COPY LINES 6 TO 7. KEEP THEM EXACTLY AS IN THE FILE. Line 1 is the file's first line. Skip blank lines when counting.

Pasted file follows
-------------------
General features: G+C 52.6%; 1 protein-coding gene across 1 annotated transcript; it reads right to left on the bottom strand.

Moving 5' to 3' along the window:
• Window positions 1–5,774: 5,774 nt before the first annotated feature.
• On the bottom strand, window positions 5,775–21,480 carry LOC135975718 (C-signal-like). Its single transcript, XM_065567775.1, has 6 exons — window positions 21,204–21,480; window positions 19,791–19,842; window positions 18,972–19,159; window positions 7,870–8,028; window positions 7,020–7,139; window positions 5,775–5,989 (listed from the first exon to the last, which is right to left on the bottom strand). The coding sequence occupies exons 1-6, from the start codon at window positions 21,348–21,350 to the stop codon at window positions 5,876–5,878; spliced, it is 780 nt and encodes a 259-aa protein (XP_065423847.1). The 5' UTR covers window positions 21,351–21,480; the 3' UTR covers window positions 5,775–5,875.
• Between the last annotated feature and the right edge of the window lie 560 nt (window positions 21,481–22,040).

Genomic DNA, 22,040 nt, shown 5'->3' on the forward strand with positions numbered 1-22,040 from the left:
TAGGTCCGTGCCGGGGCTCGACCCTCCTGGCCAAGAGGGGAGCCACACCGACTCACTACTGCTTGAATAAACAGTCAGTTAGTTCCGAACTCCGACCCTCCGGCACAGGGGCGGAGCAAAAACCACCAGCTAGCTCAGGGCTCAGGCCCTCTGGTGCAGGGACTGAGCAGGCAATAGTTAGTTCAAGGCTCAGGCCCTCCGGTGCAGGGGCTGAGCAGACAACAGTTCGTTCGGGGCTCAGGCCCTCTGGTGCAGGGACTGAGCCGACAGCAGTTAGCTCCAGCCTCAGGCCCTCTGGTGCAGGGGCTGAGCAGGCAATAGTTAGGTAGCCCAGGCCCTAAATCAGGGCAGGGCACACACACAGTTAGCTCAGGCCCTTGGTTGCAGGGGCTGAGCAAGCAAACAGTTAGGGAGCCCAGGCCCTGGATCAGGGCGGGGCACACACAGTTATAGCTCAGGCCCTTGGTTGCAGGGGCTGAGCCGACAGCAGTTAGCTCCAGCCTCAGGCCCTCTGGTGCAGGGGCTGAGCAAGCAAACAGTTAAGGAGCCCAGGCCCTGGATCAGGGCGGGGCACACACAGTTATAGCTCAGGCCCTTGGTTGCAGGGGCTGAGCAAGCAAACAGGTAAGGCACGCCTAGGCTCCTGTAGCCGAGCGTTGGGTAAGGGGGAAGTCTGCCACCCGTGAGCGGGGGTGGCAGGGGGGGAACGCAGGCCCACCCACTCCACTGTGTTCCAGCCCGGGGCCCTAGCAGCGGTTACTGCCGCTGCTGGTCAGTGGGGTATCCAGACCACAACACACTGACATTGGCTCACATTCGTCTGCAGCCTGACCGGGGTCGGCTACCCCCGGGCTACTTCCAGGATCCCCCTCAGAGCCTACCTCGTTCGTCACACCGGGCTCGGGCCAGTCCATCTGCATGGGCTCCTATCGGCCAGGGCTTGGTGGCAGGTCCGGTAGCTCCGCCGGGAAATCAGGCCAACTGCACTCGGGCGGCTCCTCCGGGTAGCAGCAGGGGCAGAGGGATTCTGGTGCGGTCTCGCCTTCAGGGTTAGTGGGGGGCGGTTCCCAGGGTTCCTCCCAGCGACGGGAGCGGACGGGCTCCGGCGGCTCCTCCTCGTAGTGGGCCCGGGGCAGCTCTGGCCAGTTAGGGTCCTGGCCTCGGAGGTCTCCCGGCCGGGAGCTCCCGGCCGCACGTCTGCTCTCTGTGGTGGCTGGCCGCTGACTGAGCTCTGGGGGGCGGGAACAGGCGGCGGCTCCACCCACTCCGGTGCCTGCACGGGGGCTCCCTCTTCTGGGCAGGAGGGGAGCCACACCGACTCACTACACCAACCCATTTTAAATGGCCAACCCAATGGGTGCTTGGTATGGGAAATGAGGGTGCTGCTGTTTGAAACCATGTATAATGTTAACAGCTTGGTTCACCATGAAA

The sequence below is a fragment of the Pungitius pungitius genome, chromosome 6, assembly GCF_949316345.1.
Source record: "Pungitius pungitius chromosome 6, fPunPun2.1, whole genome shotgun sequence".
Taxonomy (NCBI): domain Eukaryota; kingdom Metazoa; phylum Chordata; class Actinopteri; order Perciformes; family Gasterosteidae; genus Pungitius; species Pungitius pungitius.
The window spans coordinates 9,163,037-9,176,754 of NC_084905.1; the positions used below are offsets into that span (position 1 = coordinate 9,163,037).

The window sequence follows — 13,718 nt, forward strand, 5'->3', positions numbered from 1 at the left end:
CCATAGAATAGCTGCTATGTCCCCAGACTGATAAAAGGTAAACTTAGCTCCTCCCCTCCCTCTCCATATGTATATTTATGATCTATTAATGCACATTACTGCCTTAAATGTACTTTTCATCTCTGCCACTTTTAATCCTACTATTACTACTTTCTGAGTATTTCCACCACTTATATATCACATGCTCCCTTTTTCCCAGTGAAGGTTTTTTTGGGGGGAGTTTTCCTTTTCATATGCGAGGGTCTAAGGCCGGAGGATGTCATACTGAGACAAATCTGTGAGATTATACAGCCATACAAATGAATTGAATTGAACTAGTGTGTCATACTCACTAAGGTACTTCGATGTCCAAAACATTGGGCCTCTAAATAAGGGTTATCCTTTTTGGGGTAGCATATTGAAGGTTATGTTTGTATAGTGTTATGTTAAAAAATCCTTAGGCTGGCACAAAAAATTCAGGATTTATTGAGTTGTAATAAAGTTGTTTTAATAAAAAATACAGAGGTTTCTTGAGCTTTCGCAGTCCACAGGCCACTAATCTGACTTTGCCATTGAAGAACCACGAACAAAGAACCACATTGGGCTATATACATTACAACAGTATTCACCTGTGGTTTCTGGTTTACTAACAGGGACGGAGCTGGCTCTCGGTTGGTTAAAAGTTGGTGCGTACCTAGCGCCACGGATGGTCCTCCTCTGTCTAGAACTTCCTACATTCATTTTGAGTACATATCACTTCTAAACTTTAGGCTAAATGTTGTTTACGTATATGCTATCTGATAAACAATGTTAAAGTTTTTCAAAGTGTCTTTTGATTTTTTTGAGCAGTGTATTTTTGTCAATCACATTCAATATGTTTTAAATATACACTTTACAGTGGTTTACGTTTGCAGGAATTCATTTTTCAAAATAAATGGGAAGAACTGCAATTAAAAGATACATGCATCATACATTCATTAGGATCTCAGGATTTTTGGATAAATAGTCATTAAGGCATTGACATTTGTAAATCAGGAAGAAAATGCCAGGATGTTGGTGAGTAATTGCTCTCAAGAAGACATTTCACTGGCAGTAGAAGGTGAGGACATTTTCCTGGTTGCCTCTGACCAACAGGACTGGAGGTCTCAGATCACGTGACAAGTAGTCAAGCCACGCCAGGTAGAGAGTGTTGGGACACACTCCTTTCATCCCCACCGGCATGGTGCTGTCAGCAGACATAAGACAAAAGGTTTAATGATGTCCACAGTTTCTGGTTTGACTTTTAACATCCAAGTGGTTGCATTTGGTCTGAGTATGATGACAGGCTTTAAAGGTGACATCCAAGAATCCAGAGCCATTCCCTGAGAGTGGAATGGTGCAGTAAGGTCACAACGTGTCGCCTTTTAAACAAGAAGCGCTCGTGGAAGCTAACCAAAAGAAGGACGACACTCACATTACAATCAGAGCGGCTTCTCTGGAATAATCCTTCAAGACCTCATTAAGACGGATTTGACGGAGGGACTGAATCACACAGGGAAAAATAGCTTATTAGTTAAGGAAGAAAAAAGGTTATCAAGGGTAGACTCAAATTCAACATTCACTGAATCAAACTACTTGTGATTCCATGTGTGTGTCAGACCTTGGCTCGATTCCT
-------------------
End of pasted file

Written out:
Genomic DNA, 22,040 nt, shown 5'->3' on the forward strand with positions numbered 1-22,040 from the left:
TAGGTCCGTGCCGGGGCTCGACCCTCCTGGCCAAGAGGGGAGCCACACCGACTCACTACTGCTTGAATAAACAGTCAGTTAGTTCCGAACTCCGACCCTCCGGCACAGGGGCGGAGCAAAAACCACCAGCTAGCTCAGGGCTCAGGCCCTCTGGTGCAGGGACTGAGCAGGCAATAGTTAGTTCAAGGCTCAGGCCCTCCGGTGCAGGGGCTGAGCAGACAACAGTTCGTTCGGGGCTCAGGCCCTCTGGTGCAGGGACTGAGCCGACAGCAGTTAGCTCCAGCCTCAGGCCCTCTGGTGCAGGGGCTGAGCAGGCAATAGTTAGGTAGCCCAGGCCCTAAATCAGGGCAGGGCACACACACAGTTAGCTCAGGCCCTTGGTTGCAGGGGCTGAGCAAGCAAACAGTTAGGGAGCCCAGGCCCTGGATCAGGGCGGGGCACACACAGTTATAGCTCAGGCCCTTGGTTGCAGGGGCTGAGCCGACAGCAGTTAGCTCCAGCCTCAGGCCCTCTGGTGCAGGGGCTGAGCAAGCAAACAGTTAAGGAGCCCAGGCCCTGGATCAGGGCGGGGCACACACAGTTATAGCTCAGGCCCTTGGTTGCAGGGGCTGAGCAAGCAAACAGGTAAGGCACGCCTAGGCTCCTGTAGCCGAGCGTTGGGTAAGGGGGAAGTCTGCCACCCGTGAGCGGGGGTGGCAGGGGGGGAACGCAGGCCCACCCACTCCACTGTGTTCCAGCCCGGGGCCCTAGCAGCGGTTACTGCCGCTGCTGGTCAGTGGGGTATCCAGACCACAACACACTGACATTGGCTCACATTCGTCTGCAGCCTGACCGGGGTCGGCTACCCCCGGGCTACTTCCAGGATCCCCCTCAGAGCCTACCTCGTTCGTCACACCGGGCTCGGGCCAGTCCATCTGCATGGGCTCCTATCGGCCAGGGCTTGGTGGCAGGTCCGGTAGCTCCGCCGGGAAATCAGGCCAACTGCACTCGGGCGGCTCCTCCGGGTAGCAGCAGGGGCAGAGGGATTCTGGTGCGGTCTCGCCTTCAGGGTTAGTGGGGGGCGGTTCCCAGGGTTCCTCCCAGCGACGGGAGCGGACGGGCTCCGGCGGCTCCTCCTCGTAGTGGGCCCGGGGCAGCTCTGGCCAGTTAGGGTCCTGGCCTCGGAGGTCTCCCGGCCGGGAGCTCCCGGCCGCACGTCTGCTCTCTGTGGTGGCTGGCCGCTGACTGAGCTCTGGGGGGCGGGAACAGGCGGCGGCTCCACCCACTCCGGTGCCTGCACGGGGGCTCCCTCTTCTGGGCAGGAGGGGAGCCACACCGACTCACTACACCAACCCATTTTAAATGGCCAACCCAATGGGTGCTTGGTATGGGAAATGAGGGTGCTGCTGTTTGAAACCATGTATAATGTTAACAGCTTGGTTCACCATGAAA